Frequently Asked Questions

On average for most orders 1 week, some more custom orders can take longer

The wood will not dry in log form; it has to be cut up into lumber. The rule of thumb for naturally air-drying lumber is 1 year per inch thick.  You want the wood to dry slowly at first to keep cracking and defects down. Once the moisture content of the wood is 30% or under it can go into the vacuum or conventional kilns we have to speed up the process.   So for example, naturally air drying 2-inch lumber would take 1 ½-2 years to get to 12% MC, but after 6-9 months of air drying you can put it in the kiln and take it down to 5-7% MC in 1-3 weeks depending on species.


Yes, we will mark it sold and make a plan to get the lumber into the kiln as soon as it is ready ( under 30% MC)


Yes, we do deliver, we deliver with pickup trucks, trailers, and a delivery truck. We do not have a way to unload like a mobile forklift. No minimums, the rate just depends on the distance and size of the delivery.
Yes, bring all the information you can about the project you have and we will help you choose the best wood and give you any advice we can.

Sinker Cypress and Sinker Pine are old-growth logs that were lost in the river during old logging practices. The trees that existed when America was being settled had grown very slowly in very old existing forests where they had to fight for light and water underneath huge trees. Due to bad growing conditions, the trees grew very slowing so the growth rings are very close together and the wood is much denser. Also, the hearts of the trees are much larger and that is where the best quality wood comes from. Less than 5% of forests left in the United States is virgin uncut trees and it’s all protected as a national forest. Congaree National Forest outside of Columbia still has some virgin timber that has never been cut. The best Bald Cypress and Long Leaf Pine (sinker trees we target) were said to exist in the Southeast, especially Long Leaf Pine in the Carolinas (hence Tar Heels name).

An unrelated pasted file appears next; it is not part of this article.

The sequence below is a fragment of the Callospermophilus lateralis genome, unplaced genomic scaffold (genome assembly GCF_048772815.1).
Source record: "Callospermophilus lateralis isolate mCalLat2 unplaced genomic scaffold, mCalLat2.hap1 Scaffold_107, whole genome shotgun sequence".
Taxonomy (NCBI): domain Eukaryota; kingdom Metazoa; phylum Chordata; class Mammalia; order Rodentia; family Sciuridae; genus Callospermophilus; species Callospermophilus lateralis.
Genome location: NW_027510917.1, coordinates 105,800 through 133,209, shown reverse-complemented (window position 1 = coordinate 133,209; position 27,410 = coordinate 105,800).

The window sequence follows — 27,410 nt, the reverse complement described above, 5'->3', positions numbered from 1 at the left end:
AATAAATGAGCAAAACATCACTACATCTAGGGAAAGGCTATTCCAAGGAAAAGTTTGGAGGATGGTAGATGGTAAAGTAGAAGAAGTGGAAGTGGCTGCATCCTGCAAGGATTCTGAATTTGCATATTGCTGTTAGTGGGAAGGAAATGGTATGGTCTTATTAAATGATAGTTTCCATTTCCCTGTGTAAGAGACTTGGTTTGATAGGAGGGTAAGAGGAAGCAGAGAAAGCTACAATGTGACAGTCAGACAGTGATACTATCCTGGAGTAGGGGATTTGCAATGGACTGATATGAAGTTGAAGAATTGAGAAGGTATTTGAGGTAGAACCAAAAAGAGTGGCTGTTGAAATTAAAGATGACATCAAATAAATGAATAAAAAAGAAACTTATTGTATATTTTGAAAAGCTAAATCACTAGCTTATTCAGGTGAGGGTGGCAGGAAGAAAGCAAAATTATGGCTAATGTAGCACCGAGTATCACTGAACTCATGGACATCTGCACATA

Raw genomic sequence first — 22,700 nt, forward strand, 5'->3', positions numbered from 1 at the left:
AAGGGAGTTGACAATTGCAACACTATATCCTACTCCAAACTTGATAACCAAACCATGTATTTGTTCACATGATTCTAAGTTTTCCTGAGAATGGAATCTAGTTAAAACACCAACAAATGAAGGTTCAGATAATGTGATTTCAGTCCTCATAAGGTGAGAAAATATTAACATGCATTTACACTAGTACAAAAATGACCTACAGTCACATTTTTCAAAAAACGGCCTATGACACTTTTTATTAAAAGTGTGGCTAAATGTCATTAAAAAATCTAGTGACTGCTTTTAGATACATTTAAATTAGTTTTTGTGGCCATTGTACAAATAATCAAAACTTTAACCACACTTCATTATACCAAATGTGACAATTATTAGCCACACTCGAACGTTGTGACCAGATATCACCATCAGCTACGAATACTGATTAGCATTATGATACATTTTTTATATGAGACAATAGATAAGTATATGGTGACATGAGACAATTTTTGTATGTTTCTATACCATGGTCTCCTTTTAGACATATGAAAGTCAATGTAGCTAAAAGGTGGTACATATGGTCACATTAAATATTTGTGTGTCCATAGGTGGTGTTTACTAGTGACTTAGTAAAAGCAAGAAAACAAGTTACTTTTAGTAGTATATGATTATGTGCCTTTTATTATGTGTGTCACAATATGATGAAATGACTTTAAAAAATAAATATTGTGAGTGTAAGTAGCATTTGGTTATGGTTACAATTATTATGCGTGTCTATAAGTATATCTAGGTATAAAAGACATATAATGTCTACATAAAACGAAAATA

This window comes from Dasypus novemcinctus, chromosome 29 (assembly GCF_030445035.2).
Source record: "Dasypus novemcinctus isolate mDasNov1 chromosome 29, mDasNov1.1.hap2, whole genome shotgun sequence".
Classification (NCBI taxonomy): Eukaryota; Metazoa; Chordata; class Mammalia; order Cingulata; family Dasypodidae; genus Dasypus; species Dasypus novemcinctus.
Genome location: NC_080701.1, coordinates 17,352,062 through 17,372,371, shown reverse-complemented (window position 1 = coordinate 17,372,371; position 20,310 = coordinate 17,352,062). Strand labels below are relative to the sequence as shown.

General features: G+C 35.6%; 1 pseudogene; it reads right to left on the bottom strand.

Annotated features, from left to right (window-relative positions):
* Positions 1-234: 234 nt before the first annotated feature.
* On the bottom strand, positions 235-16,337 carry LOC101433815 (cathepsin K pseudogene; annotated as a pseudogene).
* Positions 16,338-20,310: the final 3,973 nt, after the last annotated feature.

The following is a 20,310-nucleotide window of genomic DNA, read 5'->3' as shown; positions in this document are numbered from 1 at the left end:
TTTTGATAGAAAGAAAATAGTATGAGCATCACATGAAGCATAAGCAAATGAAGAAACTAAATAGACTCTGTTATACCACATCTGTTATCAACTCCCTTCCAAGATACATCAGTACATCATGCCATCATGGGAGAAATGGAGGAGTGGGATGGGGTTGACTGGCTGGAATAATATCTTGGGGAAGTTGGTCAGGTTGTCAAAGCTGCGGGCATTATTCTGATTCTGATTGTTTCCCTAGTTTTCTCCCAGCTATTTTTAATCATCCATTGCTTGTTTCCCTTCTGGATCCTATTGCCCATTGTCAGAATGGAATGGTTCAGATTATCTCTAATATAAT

The Sinker wood we target has ax cut ends on them showing they were cut pre Civil War time before the 2 man saw started being used. There is also old-growth logs we find with straight end cuts from 2 man saws.

This means the wood has been cut by a sawmill to roughly to the specified finished size. It is usually also rough to the touch, not planed smooth or sanded. It came from an example like sizing a rough pine 2 ⅛ x 4 ⅛ board so after you plane it smooth you would have a finished 2 x 4.


Planed is shaving the wood smooth to an exact thickness. A planer will size the wood and leave a smoother finish that will be ready for sanding.


This means when you run a larger piece of lumber through a mill that has saws lined up together and cut multiple boards at one time as the wood passes through.


  • Board foot is a measurement of volume. 144 cubic inches = 1 board foot
  • (example) 1 board foot =12” wide x 12” long X 1” thick
  • Thickness (inches) x Width (inches) x length (feet) / 12 (inches)
  • 2 x 4 x 8 = 64     64 / 12 = 5.33 Board foot
Square foot is a measurement of area. Width x length = area
  • Linear foot is a measurement of length . EXAMPLE 2 pcs. 16’ long =32 LFT
  • Linear foot measurement has to have designated width to go by
  • Example $3 linear foot for 1x6’s
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